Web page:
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Fired Senate staffer Michael Brodkorb’s list of those he accused of engaging in “intimate sexual relationships” at the State Capitol was made public by his law firms’ mistake, removed from circulation in less than an hour and resulted in an evening plea to a judge to block the media from publishing the names, lawyers for Brodkorb’s side said Thursday.
Those names, buttressing Brodkorb’s claim that he was terminated for having an affair when many others were not, have not become public. For now, Brodkorb’s lawyers in his wrongful-termination lawsuit against the Minnesota Senate seek to show that this was an unintended error, not a strategic move to raise the stakes.
A hearing is scheduled for next Thursday in the matter of Brodkorb’s list. Senate lawyers say the release of the list was intentional and has so poisoned the case with salacious accusations that it should be thrown out — or at least the names should never be accepted into evidence. Brodkorb’s lawyers are trying to save the suit by showing that while they made a big mistake, they immediately set out to fix the problem.
“What this boils down to is a simple, regrettable error that was caught and corrected within minutes,” lawyers for the Brodkorb side said in court filings Thursday.
Brodkorb was a top assistant to former GOP Senate Majority Leader Amy Koch in December 2011 when other Senate leaders confronted Koch about an affair between the two. Koch hung on to her Senate seat but relinquished her leadership position. Brodkorb was subsequently fired by the secretary of the Senate.
Brodkorb sued and in a deposition gave the names of 10 former senators, one current senator and six staff members who he alleged had similar relationships but were not fired. That list was supposed to remain private or “under seal,” as opposed to other motions and arguments that are filed publicly.
In Thursday’s arguments, the lawyers said Brodkorb’s law firms made the error on the afternoon of July 3, as they were rushing to meet a deadline for filing court documents. A legal assistant put the memorandums and exhibits together and sent them to the court, apparently without knowing that the exhibit containing Brodkorb’s list was to have remained private.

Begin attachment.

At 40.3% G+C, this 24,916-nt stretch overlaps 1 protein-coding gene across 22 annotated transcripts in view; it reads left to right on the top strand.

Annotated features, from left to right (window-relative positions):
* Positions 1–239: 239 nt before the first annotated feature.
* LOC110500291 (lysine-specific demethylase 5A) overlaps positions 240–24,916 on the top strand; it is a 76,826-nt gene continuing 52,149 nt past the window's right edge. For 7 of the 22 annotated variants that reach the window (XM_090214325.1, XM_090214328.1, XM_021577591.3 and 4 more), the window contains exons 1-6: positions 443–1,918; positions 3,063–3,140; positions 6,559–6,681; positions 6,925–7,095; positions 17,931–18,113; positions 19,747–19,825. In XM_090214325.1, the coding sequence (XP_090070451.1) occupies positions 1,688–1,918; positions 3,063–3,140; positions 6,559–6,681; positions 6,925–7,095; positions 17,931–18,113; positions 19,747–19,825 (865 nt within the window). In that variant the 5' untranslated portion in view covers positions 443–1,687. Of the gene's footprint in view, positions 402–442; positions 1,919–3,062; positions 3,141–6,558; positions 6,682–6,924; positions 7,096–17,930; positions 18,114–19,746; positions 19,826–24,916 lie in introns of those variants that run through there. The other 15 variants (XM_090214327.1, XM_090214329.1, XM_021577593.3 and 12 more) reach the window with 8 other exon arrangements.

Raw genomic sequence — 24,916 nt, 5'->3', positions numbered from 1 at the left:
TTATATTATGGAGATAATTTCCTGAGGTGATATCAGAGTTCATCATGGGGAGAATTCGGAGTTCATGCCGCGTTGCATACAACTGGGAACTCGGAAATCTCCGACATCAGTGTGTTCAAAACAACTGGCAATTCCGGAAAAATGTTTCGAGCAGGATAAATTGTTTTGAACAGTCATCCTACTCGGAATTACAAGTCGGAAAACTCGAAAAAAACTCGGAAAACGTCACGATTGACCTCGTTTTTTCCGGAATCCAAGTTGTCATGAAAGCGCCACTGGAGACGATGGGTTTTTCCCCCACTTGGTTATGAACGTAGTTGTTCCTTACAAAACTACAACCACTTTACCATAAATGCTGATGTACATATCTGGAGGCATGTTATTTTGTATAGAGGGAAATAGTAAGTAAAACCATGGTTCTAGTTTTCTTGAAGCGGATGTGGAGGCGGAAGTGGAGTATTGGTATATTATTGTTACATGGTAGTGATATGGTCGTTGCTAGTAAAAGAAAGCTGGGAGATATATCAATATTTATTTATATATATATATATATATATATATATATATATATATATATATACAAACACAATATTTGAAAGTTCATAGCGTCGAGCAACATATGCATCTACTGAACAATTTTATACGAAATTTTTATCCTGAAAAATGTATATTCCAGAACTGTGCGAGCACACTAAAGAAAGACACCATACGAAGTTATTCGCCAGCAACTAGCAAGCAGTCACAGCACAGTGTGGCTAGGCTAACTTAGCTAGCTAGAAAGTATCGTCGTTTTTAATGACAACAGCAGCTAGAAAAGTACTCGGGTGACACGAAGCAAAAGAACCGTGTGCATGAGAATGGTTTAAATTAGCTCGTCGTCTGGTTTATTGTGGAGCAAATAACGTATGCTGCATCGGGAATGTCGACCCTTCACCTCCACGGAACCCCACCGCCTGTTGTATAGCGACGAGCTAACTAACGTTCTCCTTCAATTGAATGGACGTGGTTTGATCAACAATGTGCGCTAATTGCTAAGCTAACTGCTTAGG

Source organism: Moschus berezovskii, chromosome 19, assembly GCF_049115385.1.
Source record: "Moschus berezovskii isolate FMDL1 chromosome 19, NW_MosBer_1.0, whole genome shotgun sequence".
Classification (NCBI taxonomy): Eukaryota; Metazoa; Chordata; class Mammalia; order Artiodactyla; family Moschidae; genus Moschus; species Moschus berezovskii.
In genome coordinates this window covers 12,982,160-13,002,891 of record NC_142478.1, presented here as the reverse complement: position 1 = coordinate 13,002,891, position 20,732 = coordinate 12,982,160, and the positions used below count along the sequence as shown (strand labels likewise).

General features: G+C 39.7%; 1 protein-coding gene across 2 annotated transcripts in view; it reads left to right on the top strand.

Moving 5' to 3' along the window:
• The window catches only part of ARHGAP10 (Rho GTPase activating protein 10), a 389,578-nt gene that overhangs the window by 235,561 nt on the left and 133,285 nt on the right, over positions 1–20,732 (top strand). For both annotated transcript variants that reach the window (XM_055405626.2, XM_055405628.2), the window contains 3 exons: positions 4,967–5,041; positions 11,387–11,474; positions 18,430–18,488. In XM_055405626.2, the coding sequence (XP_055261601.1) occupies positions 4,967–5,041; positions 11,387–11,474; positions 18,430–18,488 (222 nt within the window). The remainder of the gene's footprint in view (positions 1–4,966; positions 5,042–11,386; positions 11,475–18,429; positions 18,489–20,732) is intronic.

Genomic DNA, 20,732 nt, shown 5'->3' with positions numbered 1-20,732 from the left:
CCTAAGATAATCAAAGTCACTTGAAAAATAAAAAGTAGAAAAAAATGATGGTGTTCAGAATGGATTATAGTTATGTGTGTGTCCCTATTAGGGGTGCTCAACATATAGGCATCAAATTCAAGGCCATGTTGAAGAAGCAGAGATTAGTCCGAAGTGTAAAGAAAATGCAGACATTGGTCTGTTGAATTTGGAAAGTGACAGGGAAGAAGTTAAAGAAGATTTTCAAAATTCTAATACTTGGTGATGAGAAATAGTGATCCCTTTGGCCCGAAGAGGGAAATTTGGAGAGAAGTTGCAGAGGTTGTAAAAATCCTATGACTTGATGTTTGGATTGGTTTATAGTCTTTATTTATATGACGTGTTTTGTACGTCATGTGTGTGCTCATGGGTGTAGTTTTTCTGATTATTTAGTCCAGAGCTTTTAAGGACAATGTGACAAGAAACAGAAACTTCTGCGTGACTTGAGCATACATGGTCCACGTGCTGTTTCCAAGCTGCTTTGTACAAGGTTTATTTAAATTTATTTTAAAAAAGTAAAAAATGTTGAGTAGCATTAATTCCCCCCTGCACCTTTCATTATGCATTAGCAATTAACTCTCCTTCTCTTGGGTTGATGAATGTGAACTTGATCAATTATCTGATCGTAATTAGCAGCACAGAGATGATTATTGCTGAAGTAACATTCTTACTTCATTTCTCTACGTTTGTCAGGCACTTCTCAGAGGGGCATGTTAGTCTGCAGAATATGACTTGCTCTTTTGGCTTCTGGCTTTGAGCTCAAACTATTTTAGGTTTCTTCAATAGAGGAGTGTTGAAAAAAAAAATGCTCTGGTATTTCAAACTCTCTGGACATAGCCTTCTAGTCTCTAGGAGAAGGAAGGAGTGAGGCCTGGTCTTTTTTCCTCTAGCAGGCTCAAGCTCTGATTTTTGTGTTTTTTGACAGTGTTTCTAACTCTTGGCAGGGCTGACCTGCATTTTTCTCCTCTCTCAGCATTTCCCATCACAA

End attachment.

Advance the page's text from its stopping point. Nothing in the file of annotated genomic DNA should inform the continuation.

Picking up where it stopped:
The error was caught quickly, the court contacted and the files removed from public view — all within an hour, the lawyers said.
Calls from two media outlets — the Associated Press and Minnesota Public Radio — alerted lawyers that the electronic files had been seen by reporters during their brief online life. Attorney Phil Villaume, then Brodkorb’s attorney, said he tried to persuade a federal magistrate judge in an evening conference call to prohibit news organizations from publishing the names on the list.
The judge, Arthur Boylan, declined to do so. A week later, when the AP was preparing a story on the list, Villaume renewed his request. Boylan said blocking the story by court order would constitute “prior restraint,” according to an account prepared by the Brodkorb side. In the subsequent AP story, reporters discussed the importance of the list to Brodkorb’s legal claim and contacted some of those on the list but decided not to reveal the names.
Villaume has since withdrawn from the case. Lawyers for the Senate have argued that the release of such titillating details was of a piece with the public, political nature of Brodkorb’s claim. “It is a pattern of behavior that suggests a deliberate strategy of trying this case before the media rather than the Court, without regard to innocent people hurt along the way,” the Senate lawyers claimed.